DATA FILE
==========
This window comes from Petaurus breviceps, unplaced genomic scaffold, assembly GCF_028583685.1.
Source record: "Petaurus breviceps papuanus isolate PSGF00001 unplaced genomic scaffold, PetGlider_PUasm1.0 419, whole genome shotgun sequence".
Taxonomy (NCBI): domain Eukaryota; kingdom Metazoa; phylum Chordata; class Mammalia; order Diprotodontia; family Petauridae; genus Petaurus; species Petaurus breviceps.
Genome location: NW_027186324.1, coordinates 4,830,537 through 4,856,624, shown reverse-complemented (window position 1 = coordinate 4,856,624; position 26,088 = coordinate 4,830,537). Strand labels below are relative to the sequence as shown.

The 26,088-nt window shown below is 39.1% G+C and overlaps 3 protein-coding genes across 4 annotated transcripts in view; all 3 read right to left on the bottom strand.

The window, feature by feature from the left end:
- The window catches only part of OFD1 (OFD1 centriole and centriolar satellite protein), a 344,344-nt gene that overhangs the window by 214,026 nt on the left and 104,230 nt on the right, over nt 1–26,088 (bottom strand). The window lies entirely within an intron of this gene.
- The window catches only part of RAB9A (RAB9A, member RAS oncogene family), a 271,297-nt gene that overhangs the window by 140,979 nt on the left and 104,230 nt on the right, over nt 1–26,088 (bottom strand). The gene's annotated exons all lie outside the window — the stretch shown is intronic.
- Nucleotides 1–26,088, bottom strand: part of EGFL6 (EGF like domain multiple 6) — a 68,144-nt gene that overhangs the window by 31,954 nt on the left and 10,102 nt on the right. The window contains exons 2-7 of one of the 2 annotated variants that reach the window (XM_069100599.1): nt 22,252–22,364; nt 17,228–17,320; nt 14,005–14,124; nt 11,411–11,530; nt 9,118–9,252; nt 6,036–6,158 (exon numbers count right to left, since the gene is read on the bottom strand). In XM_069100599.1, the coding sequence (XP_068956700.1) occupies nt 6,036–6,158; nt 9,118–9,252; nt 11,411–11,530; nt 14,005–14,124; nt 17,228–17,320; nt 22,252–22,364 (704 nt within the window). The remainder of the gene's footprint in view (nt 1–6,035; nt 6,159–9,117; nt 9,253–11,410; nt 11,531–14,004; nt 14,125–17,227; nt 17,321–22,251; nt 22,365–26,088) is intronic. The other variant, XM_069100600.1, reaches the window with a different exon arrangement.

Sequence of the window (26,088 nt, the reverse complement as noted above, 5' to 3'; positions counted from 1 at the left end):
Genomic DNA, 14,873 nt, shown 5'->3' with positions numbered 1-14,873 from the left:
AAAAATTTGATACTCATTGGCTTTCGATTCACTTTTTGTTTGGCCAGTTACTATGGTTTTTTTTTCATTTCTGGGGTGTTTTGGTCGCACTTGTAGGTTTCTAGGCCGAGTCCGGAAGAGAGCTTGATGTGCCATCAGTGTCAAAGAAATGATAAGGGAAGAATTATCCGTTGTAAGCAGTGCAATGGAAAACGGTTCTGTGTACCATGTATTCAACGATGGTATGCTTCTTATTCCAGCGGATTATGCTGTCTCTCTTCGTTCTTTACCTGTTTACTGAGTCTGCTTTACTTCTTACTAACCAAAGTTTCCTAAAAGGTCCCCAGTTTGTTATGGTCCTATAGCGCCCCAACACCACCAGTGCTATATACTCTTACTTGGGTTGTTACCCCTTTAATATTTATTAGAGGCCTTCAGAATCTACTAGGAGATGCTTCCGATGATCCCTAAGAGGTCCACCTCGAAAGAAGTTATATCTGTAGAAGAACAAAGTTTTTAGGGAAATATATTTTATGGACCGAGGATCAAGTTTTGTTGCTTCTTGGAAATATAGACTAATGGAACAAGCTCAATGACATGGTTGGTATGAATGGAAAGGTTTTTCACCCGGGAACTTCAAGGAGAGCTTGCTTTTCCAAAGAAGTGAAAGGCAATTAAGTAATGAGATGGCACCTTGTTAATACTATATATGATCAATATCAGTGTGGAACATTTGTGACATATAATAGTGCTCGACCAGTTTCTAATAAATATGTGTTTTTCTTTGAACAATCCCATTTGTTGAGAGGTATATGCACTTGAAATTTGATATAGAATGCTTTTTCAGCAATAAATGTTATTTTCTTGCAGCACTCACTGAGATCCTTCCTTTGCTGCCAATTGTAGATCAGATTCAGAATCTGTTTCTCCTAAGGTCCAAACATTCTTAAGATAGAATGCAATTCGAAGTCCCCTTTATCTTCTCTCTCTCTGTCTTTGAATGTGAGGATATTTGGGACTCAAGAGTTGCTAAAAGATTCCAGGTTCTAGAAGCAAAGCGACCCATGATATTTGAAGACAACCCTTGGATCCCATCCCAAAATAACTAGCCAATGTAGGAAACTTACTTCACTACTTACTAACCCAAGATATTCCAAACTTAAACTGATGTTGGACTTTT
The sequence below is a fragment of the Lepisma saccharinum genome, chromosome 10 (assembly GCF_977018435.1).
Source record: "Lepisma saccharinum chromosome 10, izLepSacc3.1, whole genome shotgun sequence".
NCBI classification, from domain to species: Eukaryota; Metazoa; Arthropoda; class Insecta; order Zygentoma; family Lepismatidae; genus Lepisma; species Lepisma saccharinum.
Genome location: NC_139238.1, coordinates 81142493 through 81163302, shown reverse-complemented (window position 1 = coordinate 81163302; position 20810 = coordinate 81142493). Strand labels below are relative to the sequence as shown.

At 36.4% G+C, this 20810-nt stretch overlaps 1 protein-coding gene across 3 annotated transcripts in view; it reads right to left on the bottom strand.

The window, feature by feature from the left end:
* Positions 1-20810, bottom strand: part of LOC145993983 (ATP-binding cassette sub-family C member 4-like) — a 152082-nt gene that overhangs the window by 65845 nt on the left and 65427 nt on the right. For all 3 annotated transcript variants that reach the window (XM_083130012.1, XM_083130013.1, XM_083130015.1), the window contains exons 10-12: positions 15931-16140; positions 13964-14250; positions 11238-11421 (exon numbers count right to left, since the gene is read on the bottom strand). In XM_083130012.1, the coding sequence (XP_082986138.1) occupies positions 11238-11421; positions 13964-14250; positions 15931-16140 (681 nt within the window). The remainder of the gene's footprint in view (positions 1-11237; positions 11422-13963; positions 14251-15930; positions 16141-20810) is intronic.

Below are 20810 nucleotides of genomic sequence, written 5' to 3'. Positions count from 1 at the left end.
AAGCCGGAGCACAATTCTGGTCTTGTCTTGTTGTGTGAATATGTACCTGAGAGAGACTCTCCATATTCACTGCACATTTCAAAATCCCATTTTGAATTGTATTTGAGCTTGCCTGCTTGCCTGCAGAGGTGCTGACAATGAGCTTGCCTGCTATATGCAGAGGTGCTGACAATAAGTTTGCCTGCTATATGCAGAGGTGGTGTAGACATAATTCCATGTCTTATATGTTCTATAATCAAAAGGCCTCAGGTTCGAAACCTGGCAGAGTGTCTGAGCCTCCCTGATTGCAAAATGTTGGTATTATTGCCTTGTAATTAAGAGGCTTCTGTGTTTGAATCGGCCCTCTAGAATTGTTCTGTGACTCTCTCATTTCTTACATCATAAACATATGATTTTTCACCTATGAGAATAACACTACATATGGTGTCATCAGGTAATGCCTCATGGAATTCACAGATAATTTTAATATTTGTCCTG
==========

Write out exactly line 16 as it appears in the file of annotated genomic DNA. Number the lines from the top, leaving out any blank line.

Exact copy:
Genome location: NC_139238.1, coordinates 81142493 through 81163302, shown reverse-complemented (window position 1 = coordinate 81163302; position 20810 = coordinate 81142493). Strand labels below are relative to the sequence as shown.